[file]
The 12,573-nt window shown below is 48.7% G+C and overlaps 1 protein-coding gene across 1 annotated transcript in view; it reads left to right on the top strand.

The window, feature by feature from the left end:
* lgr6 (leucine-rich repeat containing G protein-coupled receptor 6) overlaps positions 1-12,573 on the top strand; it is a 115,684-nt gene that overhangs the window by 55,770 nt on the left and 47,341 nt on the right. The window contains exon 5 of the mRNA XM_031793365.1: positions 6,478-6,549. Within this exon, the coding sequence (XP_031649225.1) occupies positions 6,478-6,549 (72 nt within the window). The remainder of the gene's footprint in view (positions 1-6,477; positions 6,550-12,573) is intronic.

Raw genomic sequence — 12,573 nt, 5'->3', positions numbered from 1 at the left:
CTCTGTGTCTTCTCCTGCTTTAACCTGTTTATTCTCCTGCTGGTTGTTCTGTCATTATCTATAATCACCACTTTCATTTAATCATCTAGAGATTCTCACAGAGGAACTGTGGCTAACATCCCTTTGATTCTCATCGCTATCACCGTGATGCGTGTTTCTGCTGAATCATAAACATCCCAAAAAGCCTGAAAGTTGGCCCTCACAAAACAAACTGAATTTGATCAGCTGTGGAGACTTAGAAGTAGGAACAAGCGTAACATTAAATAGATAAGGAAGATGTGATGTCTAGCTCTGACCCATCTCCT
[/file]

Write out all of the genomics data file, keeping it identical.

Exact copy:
The 12,573-nt window shown below is 48.7% G+C and overlaps 1 protein-coding gene across 1 annotated transcript in view; it reads left to right on the top strand.

The window, feature by feature from the left end:
* lgr6 (leucine-rich repeat containing G protein-coupled receptor 6) overlaps positions 1-12,573 on the top strand; it is a 115,684-nt gene that overhangs the window by 55,770 nt on the left and 47,341 nt on the right. The window contains exon 5 of the mRNA XM_031793365.1: positions 6,478-6,549. Within this exon, the coding sequence (XP_031649225.1) occupies positions 6,478-6,549 (72 nt within the window). The remainder of the gene's footprint in view (positions 1-6,477; positions 6,550-12,573) is intronic.

Raw genomic sequence — 12,573 nt, 5'->3', positions numbered from 1 at the left:
CTCTGTGTCTTCTCCTGCTTTAACCTGTTTATTCTCCTGCTGGTTGTTCTGTCATTATCTATAATCACCACTTTCATTTAATCATCTAGAGATTCTCACAGAGGAACTGTGGCTAACATCCCTTTGATTCTCATCGCTATCACCGTGATGCGTGTTTCTGCTGAATCATAAACATCCCAAAAAGCCTGAAAGTTGGCCCTCACAAAACAAACTGAATTTGATCAGCTGTGGAGACTTAGAAGTAGGAACAAGCGTAACATTAAATAGATAAGGAAGATGTGATGTCTAGCTCTGACCCATCTCCT